The nazification of Vienna and the response of the Viennese Jews / Ilana Fritz Offenberger
Includes bibliographical references (p. 356-376)
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Electronic version from ProQuest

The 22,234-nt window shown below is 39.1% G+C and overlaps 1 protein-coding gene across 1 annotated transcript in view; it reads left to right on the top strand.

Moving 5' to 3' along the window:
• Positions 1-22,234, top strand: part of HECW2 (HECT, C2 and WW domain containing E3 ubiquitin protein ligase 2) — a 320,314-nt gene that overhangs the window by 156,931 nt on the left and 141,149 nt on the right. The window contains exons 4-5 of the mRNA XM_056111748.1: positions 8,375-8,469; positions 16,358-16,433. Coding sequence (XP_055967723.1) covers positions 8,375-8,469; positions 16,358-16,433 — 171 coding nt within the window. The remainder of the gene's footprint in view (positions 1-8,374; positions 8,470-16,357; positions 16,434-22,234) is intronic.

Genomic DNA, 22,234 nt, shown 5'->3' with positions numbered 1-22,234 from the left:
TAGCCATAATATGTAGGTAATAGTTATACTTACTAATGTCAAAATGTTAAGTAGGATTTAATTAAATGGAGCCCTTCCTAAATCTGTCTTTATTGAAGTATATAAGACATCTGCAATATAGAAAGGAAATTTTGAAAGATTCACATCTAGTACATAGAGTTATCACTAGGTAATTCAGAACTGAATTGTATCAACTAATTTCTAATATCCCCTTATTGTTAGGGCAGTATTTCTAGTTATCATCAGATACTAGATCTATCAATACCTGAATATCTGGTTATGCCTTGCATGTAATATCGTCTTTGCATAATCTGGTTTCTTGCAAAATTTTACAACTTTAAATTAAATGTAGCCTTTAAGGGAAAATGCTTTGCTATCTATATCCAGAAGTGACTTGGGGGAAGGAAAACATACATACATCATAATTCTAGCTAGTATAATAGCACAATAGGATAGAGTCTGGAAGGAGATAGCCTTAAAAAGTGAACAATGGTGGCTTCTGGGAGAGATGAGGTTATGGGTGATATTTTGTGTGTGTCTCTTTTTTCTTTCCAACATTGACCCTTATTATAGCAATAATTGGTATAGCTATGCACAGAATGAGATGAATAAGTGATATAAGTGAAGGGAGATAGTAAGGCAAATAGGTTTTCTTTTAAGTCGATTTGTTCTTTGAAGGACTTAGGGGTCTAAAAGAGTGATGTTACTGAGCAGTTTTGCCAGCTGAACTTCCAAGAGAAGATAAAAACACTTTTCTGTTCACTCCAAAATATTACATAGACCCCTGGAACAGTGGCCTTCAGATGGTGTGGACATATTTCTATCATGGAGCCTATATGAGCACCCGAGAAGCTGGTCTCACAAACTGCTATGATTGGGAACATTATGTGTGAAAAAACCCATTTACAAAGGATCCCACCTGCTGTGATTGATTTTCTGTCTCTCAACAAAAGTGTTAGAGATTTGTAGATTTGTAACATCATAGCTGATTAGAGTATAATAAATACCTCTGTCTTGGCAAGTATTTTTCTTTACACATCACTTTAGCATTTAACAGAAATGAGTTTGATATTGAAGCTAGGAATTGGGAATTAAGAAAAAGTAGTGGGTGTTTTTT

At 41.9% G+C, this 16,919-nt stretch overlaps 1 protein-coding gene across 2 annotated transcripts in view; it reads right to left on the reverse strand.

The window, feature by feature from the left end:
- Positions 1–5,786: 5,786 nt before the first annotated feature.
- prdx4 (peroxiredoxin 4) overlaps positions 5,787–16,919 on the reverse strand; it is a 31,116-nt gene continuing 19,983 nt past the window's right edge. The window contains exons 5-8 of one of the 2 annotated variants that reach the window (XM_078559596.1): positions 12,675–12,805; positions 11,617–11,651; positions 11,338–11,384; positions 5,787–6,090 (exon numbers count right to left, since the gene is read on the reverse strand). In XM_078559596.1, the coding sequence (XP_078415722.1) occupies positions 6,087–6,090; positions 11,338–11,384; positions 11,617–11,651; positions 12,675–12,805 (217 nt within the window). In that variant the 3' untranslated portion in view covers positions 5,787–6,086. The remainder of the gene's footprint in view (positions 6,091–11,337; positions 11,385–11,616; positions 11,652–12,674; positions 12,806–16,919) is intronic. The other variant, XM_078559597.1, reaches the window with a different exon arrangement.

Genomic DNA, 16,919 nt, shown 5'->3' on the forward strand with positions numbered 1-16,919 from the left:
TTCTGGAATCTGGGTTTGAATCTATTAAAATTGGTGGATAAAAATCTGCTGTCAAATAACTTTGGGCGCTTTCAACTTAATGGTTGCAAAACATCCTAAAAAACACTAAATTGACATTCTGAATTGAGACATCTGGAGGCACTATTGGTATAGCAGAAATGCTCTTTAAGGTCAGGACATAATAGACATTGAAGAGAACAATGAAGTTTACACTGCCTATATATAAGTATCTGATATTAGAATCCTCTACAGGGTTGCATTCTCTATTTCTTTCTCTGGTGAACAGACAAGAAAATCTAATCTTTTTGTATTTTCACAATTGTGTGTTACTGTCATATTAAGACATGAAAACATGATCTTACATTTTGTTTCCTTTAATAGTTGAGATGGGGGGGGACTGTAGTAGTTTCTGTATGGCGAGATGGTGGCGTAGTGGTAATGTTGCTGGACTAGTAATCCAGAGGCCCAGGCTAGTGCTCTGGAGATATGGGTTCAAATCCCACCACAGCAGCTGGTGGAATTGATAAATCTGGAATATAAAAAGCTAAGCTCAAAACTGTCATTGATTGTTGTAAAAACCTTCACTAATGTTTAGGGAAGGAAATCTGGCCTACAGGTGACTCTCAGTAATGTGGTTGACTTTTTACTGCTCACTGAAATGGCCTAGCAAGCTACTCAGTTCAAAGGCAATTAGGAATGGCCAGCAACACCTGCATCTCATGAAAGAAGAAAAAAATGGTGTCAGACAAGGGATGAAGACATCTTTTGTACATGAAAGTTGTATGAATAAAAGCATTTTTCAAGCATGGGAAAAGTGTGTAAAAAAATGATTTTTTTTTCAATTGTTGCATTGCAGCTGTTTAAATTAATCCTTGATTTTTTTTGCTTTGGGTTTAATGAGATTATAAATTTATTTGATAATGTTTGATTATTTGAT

The aim of my dissertation is to focus on the pre-genocidal period of the Holocaust by examining Jewish life in Vienna just after the Nazi-takeover in 1938. My purpose is to look beyond the stereotypes that have been formed about this community, and beyond the famous names and faces. Who were Vienna's Jews, how did they react and respond to Nazism, and why?I draw upon the voices of the individuals and families who lived during this time, as well as traditional archival documentation to answer these questions. The stories of these ordinary persons have been elided in historical narratives about post-Anschluss Vienna, either overshadowed by the great names, or slipping into the cracks of history, appearing only in general assumptions about this community. The most common myth is that Vienna's Jews were the “lucky ones.” Other generalizations exist, too. Contrary to popular belief, not everyone who tried to get out of Vienna managed to do so. Not all those who had money or connections, or who were of the age group to go on a Kindertransport or with Youth Aliya, managed to get out of Vienna.Reconstructing the daily lives of Vienna's Jews from Anschluss in March 1938 through the entire Nazi occupation, I explain how over two-thirds of the Jewish community emigrated from the country, while one-third remained trapped. A vivid picture emerges of the hope that this community maintained until the bitter end—despite the sacrifices they made and the losses they suffered—and the co-dependent relationship they developed with their German masters. This is not a triumphant history. Although the overwhelming majority survived, the Jewish community that existed in Vienna before 1938, that contributed so richly to Viennese society and to western culture, was destroyed, never to be resurrected.The Germans murdered close to 65,000 Viennese Jews in the “final solution” and their family members who escaped the Reich before 1941 chose never to return; they remained dispersed across the world.
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